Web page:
Service Children’s Education (SEC) provides schools and educational support for children of the UK armed forces, Ministry of Defence (MoD) personnel and sponsored organisations stationed overseas. I didn’t know too much about this area of education until I visited King’s School, Gütersloh – Mansergh Barracks.
History of the MoD
During the 1980s, the British Families Education Service (BFES) was renamed Service Children’s School (SCS). In 1997 it took its current name Service Children’s Education (SCE). Despite the various changes to the name and administration, it continues the mission of its predecessors: providing education for the children of British Armed Forces personnel. In line with the announcement of the Strategic Defence and Security Review (SDSR) of 2010, it is the Government’s intention to rebase the British Army from Germany to the UK by 2020.
This sadly means that ~90 British schools – once located across the globe – will gradually close unless there is a need.
Today only 20 or so remain; six residing in Germany with a further five, including King’s School (where I was working) closing down at the end of August 2019. Every pupil and teacher will need to find a new school and a place of work! This in itself makes this academic year a challenge. Motivation; assets; job-hunting; managing pupils examinations and relocation…
All the MoD schools follow the English National Curriculum and sit the usual public examinations. They are also inspected by Ofsted. Teachers have recognised UK professional qualifications and the majority are recruited especially from the United Kingdom through the Civil Service.
The agency largely operates primary and secondary schools in Germany and Cyprus and provides educational facilities in territories such as the Falklands and Gibraltar where there is a significant British military presence. The schools are typically grouped by garrison (including its outlying bases).
King’s School, Gütersloh
King’s School opened its doors to its first pupils on 19 September 1960. The current headteacher Emma Bryson heard me speak at ‘Capturing the teenage brain‘ conference hosted by the NAHT in March 2018. After we met, Emma had invited me over to work with her colleagues in October 2018 to help bring colleagues up to speed with the English system; to prepare for a possible return back to teaching in the U.K.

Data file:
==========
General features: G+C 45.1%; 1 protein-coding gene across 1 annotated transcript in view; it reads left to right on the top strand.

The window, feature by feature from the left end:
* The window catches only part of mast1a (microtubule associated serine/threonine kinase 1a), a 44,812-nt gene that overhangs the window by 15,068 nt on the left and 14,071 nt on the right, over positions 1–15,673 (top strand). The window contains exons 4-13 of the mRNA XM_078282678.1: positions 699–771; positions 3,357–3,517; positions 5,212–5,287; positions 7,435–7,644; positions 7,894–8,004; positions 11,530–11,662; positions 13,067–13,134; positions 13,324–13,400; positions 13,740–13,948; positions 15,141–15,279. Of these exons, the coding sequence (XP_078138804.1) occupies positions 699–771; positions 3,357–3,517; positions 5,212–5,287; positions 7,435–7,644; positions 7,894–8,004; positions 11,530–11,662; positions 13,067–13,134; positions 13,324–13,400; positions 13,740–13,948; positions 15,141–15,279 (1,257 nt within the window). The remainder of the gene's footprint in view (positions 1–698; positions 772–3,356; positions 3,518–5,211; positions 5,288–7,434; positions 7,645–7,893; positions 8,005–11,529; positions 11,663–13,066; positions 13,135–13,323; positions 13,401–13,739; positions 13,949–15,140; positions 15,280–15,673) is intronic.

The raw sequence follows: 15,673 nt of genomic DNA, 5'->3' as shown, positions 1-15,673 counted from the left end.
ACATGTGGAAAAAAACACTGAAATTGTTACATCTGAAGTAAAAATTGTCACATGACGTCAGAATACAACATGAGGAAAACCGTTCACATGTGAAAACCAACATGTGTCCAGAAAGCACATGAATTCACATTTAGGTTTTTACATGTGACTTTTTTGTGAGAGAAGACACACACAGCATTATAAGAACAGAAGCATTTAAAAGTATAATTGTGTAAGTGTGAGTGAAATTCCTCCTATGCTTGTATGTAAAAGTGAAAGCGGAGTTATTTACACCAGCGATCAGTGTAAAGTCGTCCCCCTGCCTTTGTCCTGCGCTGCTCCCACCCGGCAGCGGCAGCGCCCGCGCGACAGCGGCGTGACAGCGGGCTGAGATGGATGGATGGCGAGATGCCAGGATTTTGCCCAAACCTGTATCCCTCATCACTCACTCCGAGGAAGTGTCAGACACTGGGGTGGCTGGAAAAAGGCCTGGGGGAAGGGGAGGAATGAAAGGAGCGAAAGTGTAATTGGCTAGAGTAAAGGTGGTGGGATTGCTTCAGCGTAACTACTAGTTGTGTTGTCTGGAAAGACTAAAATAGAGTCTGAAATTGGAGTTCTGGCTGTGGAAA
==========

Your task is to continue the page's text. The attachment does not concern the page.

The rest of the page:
Her school is a secondary school in North Rhine-Westphalia, Germany serving the children of British military families stationed in the area. It is the largest school in Service Children’s Education and it is the only SCE secondary school in the area and serves children from bases in Bielefeld and Herford. It is situated within Mansergh Barracks, the school buildings were originally barrack blocks but have been modernised throughout to provide spacious teaching accommodation.
It was quite an usual experience to hand in my passport before I could attend and lead the teacher training.
Reduce workload, increase impact!
Over the first day, I worked with approximately 100 colleagues from six different schools across the British Forces region in Germany. I do not recall meeting anyone from outside of the UK, and I’m sure there are native teachers and others from other countries, but it is clear there is a very close community of teachers who have been working within this context for decades. Everyone I spoke to was very positive about the Ministry of Defence experience – apart from the paperwork which is on top of the typical teaching expectations. There seems to be an awful lot of forms to complete to make things happen!
Returning to the United Kingdom?
The challenge to update experienced colleagues, some who had worked with the Ministry of Defence for over 30 years and to prepare them for (possible) life back in the United Kingdom was unique. Each member of staff had their own story to tell and with this, a unique job-hunting challenge.
As ever, visiting schools in different countries and in different parts of the United Kingdom, what is apparent to me is that we are all facing the same challenges; the context in which we operate (largely the location) makes each challenge unique. This, therefore, confirms my assumption, that there is no one way to achieve success within a school. Our only hope is to share what we do with one another …
On the second day, I worked with a small group of teachers from some of the 5 or 6 schools. I spent the remainder of the afternoon exploring the school site and talking with teachers and pupils.
Beyond this, the context of the classroom, curriculum and qualifications challenges were very unique. Imagine taking on a group of students in examination year groups who would only be with you for one year? Imagine a school where every child has the same home environment? Imagine having a school within an army barracks, but with no perimeter fence? Despite these unusual circumstances, the school still faces OfSTED preferences and a MoD determined to follow detailed paperwork trails.
The two schools that I managed to visit had the opportunity to work in small class sizes and reduced contact-ratios; the schools were equipped with a vast array of resources to enable teachers to meet the needs of their pupils, particularly English as an additional language.
It was an amazing opportunity.
A special thank you to the Turner family for looking after me.